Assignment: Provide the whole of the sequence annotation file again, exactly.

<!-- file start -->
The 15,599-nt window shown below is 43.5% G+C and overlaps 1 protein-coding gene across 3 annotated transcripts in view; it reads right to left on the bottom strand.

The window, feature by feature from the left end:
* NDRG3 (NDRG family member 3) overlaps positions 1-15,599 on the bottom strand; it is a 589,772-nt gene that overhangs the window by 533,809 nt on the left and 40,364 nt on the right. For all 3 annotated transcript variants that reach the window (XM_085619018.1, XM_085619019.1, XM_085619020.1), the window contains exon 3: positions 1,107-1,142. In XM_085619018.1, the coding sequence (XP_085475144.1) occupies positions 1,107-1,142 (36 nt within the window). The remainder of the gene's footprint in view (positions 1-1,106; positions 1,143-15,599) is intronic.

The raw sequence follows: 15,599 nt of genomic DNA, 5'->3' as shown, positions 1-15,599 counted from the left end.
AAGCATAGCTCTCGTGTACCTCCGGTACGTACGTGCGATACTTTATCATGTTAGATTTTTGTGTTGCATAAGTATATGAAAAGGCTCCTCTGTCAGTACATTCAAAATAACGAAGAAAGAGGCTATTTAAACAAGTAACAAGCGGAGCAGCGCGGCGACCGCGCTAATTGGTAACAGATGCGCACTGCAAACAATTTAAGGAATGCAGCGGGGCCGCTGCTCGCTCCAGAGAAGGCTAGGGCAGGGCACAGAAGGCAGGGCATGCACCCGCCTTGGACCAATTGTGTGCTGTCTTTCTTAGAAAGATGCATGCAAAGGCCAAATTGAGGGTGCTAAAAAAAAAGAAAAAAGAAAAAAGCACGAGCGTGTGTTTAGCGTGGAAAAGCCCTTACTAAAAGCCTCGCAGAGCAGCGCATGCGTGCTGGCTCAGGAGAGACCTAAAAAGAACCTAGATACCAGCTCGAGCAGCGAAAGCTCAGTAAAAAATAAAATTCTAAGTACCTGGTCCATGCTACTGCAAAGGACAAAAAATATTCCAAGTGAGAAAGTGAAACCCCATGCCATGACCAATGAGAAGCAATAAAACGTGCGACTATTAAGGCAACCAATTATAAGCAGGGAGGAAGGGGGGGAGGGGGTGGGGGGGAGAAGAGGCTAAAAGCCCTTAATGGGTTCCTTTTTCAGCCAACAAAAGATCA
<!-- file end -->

The 15,599-nt window shown below is 43.5% G+C and overlaps 1 protein-coding gene across 3 annotated transcripts in view; it reads right to left on the bottom strand.

The window, feature by feature from the left end:
* NDRG3 (NDRG family member 3) overlaps positions 1-15,599 on the bottom strand; it is a 589,772-nt gene that overhangs the window by 533,809 nt on the left and 40,364 nt on the right. For all 3 annotated transcript variants that reach the window (XM_085619018.1, XM_085619019.1, XM_085619020.1), the window contains exon 3: positions 1,107-1,142. In XM_085619018.1, the coding sequence (XP_085475144.1) occupies positions 1,107-1,142 (36 nt within the window). The remainder of the gene's footprint in view (positions 1-1,106; positions 1,143-15,599) is intronic.

The raw sequence follows: 15,599 nt of genomic DNA, 5'->3' as shown, positions 1-15,599 counted from the left end.
AAGCATAGCTCTCGTGTACCTCCGGTACGTACGTGCGATACTTTATCATGTTAGATTTTTGTGTTGCATAAGTATATGAAAAGGCTCCTCTGTCAGTACATTCAAAATAACGAAGAAAGAGGCTATTTAAACAAGTAACAAGCGGAGCAGCGCGGCGACCGCGCTAATTGGTAACAGATGCGCACTGCAAACAATTTAAGGAATGCAGCGGGGCCGCTGCTCGCTCCAGAGAAGGCTAGGGCAGGGCACAGAAGGCAGGGCATGCACCCGCCTTGGACCAATTGTGTGCTGTCTTTCTTAGAAAGATGCATGCAAAGGCCAAATTGAGGGTGCTAAAAAAAAAGAAAAAAGAAAAAAGCACGAGCGTGTGTTTAGCGTGGAAAAGCCCTTACTAAAAGCCTCGCAGAGCAGCGCATGCGTGCTGGCTCAGGAGAGACCTAAAAAGAACCTAGATACCAGCTCGAGCAGCGAAAGCTCAGTAAAAAATAAAATTCTAAGTACCTGGTCCATGCTACTGCAAAGGACAAAAAATATTCCAAGTGAGAAAGTGAAACCCCATGCCATGACCAATGAGAAGCAATAAAACGTGCGACTATTAAGGCAACCAATTATAAGCAGGGAGGAAGGGGGGGAGGGGGTGGGGGGGAGAAGAGGCTAAAAGCCCTTAATGGGTTCCTTTTTCAGCCAACAAAAGATCA